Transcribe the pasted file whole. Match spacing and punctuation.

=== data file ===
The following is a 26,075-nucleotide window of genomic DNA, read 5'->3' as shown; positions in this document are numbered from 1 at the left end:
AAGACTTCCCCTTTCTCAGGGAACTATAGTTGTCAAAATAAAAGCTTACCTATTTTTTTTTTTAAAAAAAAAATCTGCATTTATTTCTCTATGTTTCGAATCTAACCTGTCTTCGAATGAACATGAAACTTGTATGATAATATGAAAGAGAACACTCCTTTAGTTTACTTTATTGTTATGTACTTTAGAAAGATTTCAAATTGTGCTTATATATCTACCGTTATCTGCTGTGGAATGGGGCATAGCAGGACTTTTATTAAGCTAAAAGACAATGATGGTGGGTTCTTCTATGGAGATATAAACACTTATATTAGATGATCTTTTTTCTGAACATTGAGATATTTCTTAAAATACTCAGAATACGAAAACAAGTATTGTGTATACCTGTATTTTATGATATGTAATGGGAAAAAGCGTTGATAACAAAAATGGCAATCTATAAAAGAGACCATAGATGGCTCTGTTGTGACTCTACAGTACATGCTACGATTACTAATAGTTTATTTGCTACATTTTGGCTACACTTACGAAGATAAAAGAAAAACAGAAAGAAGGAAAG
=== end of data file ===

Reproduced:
The following is a 26,075-nucleotide window of genomic DNA, read 5'->3' as shown; positions in this document are numbered from 1 at the left end:
AAGACTTCCCCTTTCTCAGGGAACTATAGTTGTCAAAATAAAAGCTTACCTATTTTTTTTTTTAAAAAAAAAATCTGCATTTATTTCTCTATGTTTCGAATCTAACCTGTCTTCGAATGAACATGAAACTTGTATGATAATATGAAAGAGAACACTCCTTTAGTTTACTTTATTGTTATGTACTTTAGAAAGATTTCAAATTGTGCTTATATATCTACCGTTATCTGCTGTGGAATGGGGCATAGCAGGACTTTTATTAAGCTAAAAGACAATGATGGTGGGTTCTTCTATGGAGATATAAACACTTATATTAGATGATCTTTTTTCTGAACATTGAGATATTTCTTAAAATACTCAGAATACGAAAACAAGTATTGTGTATACCTGTATTTTATGATATGTAATGGGAAAAAGCGTTGATAACAAAAATGGCAATCTATAAAAGAGACCATAGATGGCTCTGTTGTGACTCTACAGTACATGCTACGATTACTAATAGTTTATTTGCTACATTTTGGCTACACTTACGAAGATAAAAGAAAAACAGAAAGAAGGAAAG